We've just had a very pleasant week in Sardinia where the wildflowers were still out, albeit fading, and the butterflies and moths were beginning to enjoy the warm weather too. Here are a couple of composite photos which I spent my idle, sunlit hours creating - circular dances by the Hummingbird Hawk moth which lived in the sprawling bougainvilleas at our hotel and by a courting couple of the Sardinian equivalent of the UK's Wall butterfly. Update - with thanks to Conehead54 in Comments: the 'Wall' is actually the Mediterranean form of our familiar and much less orange Speckled Wood. Sorry).
These impressive works of art were made from clips from the short films below which I hope will work on your computer or 'phone:
Another frequent visitor to our balcony was this Holly Blue, a very tenacious and adaptive species which is also common here in Oxfordshire's countryside and in the very different, urban streets of Walthamstow which it shares with our grandchildren.
And now here's the Wall (Speckled Wood rather) again. This one was safe - at least for the time being - in a hedge in the local town, unlike one of its unfortunate relations which was the subject of a riveting episode of animal drama. We were having a drink at a cafe when we heard a regular snapping sound which turned out to be the beak of a small, sparrow-like bird which was determinedly chasing another Wall (Speckled Wood, I mean) butterfly round the garden.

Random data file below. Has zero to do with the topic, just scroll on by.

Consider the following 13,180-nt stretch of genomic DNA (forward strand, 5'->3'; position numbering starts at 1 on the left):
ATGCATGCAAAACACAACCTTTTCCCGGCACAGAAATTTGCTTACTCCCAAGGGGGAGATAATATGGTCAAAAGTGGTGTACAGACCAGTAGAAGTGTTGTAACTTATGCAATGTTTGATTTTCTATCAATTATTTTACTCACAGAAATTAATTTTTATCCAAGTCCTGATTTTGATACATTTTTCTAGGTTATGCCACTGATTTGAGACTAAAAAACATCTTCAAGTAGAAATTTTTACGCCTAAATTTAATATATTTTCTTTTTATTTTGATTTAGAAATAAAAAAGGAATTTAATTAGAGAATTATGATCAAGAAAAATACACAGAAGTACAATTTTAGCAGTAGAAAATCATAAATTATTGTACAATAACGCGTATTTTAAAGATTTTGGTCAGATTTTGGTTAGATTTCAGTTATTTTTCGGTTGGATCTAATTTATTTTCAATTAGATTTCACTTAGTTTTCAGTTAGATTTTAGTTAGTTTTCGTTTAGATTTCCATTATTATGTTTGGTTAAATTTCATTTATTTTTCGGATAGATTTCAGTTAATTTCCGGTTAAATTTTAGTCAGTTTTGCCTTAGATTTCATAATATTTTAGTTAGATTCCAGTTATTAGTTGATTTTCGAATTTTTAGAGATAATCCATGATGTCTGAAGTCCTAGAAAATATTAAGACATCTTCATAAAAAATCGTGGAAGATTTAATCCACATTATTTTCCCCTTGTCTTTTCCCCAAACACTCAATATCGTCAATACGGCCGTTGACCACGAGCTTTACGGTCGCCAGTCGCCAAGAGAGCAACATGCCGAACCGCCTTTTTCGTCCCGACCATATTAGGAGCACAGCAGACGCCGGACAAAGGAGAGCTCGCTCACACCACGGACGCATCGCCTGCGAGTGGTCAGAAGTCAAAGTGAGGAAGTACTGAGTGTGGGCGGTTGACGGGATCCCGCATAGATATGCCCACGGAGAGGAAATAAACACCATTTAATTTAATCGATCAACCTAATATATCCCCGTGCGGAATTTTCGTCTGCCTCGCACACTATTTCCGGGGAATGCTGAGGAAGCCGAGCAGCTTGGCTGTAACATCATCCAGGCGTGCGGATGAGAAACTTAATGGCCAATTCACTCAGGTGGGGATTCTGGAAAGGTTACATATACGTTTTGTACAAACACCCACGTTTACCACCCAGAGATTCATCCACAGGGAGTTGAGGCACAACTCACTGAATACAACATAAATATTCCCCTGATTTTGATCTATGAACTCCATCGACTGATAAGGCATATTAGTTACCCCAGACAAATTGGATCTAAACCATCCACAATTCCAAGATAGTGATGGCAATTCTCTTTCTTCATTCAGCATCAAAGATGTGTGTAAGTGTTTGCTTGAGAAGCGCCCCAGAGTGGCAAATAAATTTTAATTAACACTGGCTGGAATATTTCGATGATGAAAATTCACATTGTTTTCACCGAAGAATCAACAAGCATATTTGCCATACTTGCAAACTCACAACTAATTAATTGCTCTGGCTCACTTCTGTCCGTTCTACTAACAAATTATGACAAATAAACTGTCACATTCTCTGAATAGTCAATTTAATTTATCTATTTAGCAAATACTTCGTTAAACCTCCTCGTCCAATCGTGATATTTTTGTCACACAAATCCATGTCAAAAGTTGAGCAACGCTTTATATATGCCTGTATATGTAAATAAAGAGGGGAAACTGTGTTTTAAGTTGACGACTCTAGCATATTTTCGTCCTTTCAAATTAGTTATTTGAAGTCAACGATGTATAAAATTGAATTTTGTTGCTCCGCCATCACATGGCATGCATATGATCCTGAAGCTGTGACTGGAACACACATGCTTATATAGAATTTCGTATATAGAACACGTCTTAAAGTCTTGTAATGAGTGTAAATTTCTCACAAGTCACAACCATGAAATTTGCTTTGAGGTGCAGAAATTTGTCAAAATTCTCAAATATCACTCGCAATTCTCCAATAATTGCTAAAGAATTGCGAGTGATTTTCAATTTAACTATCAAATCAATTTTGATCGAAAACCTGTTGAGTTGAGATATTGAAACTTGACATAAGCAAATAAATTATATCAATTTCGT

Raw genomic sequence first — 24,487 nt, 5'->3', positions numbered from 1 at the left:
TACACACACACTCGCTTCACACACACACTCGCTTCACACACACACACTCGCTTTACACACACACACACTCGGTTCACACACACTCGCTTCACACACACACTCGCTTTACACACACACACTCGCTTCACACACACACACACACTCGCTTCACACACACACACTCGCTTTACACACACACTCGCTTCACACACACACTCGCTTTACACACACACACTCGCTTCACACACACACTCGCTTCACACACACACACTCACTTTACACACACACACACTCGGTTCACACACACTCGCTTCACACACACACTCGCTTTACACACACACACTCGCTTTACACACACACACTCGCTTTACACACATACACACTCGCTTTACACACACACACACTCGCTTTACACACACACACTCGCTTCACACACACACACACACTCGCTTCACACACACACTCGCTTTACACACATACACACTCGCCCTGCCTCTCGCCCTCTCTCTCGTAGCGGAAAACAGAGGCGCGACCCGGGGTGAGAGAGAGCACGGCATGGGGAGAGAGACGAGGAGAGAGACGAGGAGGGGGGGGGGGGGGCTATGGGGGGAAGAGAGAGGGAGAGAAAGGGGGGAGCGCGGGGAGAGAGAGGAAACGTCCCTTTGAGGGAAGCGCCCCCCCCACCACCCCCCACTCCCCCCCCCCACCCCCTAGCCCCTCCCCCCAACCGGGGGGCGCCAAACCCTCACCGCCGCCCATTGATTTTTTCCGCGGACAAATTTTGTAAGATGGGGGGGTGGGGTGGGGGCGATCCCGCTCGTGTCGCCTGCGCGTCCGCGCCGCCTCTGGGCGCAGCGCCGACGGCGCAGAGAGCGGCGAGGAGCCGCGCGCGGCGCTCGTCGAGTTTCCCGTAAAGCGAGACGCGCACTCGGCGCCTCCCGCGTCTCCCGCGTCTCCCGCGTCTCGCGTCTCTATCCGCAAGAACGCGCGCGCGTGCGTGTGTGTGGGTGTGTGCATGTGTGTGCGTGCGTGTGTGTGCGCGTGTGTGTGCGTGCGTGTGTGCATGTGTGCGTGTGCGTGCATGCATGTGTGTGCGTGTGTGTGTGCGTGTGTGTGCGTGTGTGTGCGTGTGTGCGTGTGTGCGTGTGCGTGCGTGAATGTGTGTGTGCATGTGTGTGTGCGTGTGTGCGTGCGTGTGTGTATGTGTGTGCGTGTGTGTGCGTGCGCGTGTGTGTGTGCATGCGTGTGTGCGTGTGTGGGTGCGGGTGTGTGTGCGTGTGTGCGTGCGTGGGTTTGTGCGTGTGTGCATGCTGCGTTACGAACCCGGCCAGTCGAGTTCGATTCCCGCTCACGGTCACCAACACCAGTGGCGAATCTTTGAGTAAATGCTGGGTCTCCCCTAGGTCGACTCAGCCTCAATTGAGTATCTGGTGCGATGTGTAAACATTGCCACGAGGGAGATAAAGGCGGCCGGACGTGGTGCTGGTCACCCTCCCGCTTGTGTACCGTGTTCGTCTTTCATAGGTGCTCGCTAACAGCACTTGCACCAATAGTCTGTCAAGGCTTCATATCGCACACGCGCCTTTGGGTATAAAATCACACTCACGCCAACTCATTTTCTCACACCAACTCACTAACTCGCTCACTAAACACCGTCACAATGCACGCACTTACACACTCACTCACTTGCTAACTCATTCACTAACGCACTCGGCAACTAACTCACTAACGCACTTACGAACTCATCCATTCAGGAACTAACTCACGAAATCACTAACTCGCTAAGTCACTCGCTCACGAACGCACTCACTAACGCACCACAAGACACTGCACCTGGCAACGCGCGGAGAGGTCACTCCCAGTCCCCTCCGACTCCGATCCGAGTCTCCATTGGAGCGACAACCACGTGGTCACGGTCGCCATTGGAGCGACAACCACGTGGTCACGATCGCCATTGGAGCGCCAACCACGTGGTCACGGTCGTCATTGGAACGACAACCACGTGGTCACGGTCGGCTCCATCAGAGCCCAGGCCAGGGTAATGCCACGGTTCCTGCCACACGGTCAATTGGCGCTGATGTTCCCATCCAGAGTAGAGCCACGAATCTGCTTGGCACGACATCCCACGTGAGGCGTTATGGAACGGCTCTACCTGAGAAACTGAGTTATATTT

It would have been a useful lesson for any sentimentalist about animals - a small but striking example of their constant need to hunt and eat, and the inexorable working of the food chain. There was, sadly, no contest. The Wall (SW) jinked and skittered with admirable skill but ultimately the duel was akin to one between a modern jet fighter and a biplane. Here is all that was left of the butterfly after the final snap.
Later in the same day, I had an even more exciting example when a cormorant, single-mindedly fishing a few yards from where I was swimming in the sea, dived and went after a shoal of fishes like a rocket. Its lethal speed and skill underwater was an astonishing contrast to its slow progress, bobbing and dipping, when paddling on the surface. Sorry not to have photos or a film, which would have been striking, but I was mostly underwater at the time myself.